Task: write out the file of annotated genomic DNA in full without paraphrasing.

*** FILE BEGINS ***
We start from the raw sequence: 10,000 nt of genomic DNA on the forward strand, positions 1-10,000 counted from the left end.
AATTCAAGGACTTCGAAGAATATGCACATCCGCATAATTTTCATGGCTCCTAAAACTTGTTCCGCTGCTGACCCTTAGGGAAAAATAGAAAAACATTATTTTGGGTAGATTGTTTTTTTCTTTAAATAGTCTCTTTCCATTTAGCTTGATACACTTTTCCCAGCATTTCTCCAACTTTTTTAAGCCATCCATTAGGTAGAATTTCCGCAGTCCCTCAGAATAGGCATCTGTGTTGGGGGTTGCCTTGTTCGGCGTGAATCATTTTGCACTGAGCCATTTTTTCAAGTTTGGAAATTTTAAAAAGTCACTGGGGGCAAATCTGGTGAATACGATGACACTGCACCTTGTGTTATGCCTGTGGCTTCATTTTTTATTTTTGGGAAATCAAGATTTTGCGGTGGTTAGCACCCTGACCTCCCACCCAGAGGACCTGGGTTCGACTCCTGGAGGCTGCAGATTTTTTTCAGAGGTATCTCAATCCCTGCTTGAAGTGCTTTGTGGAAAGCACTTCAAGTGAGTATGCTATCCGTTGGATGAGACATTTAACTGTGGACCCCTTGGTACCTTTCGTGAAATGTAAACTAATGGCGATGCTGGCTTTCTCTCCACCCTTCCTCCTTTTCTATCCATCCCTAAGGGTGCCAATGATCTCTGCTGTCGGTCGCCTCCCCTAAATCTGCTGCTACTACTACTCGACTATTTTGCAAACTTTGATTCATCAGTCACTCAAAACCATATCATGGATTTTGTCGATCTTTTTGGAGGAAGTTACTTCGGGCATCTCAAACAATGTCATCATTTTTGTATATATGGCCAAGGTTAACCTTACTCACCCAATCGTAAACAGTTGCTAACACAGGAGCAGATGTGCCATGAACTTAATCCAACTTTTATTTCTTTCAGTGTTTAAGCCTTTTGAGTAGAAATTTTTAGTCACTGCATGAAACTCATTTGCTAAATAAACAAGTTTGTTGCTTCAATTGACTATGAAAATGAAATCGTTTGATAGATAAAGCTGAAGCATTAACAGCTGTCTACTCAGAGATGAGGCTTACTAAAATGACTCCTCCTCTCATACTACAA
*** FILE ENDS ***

We start from the raw sequence: 10,000 nt of genomic DNA on the forward strand, positions 1-10,000 counted from the left end.
AATTCAAGGACTTCGAAGAATATGCACATCCGCATAATTTTCATGGCTCCTAAAACTTGTTCCGCTGCTGACCCTTAGGGAAAAATAGAAAAACATTATTTTGGGTAGATTGTTTTTTTCTTTAAATAGTCTCTTTCCATTTAGCTTGATACACTTTTCCCAGCATTTCTCCAACTTTTTTAAGCCATCCATTAGGTAGAATTTCCGCAGTCCCTCAGAATAGGCATCTGTGTTGGGGGTTGCCTTGTTCGGCGTGAATCATTTTGCACTGAGCCATTTTTTCAAGTTTGGAAATTTTAAAAAGTCACTGGGGGCAAATCTGGTGAATACGATGACACTGCACCTTGTGTTATGCCTGTGGCTTCATTTTTTATTTTTGGGAAATCAAGATTTTGCGGTGGTTAGCACCCTGACCTCCCACCCAGAGGACCTGGGTTCGACTCCTGGAGGCTGCAGATTTTTTTCAGAGGTATCTCAATCCCTGCTTGAAGTGCTTTGTGGAAAGCACTTCAAGTGAGTATGCTATCCGTTGGATGAGACATTTAACTGTGGACCCCTTGGTACCTTTCGTGAAATGTAAACTAATGGCGATGCTGGCTTTCTCTCCACCCTTCCTCCTTTTCTATCCATCCCTAAGGGTGCCAATGATCTCTGCTGTCGGTCGCCTCCCCTAAATCTGCTGCTACTACTACTCGACTATTTTGCAAACTTTGATTCATCAGTCACTCAAAACCATATCATGGATTTTGTCGATCTTTTTGGAGGAAGTTACTTCGGGCATCTCAAACAATGTCATCATTTTTGTATATATGGCCAAGGTTAACCTTACTCACCCAATCGTAAACAGTTGCTAACACAGGAGCAGATGTGCCATGAACTTAATCCAACTTTTATTTCTTTCAGTGTTTAAGCCTTTTGAGTAGAAATTTTTAGTCACTGCATGAAACTCATTTGCTAAATAAACAAGTTTGTTGCTTCAATTGACTATGAAAATGAAATCGTTTGATAGATAAAGCTGAAGCATTAACAGCTGTCTACTCAGAGATGAGGCTTACTAAAATGACTCCTCCTCTCATACTACAA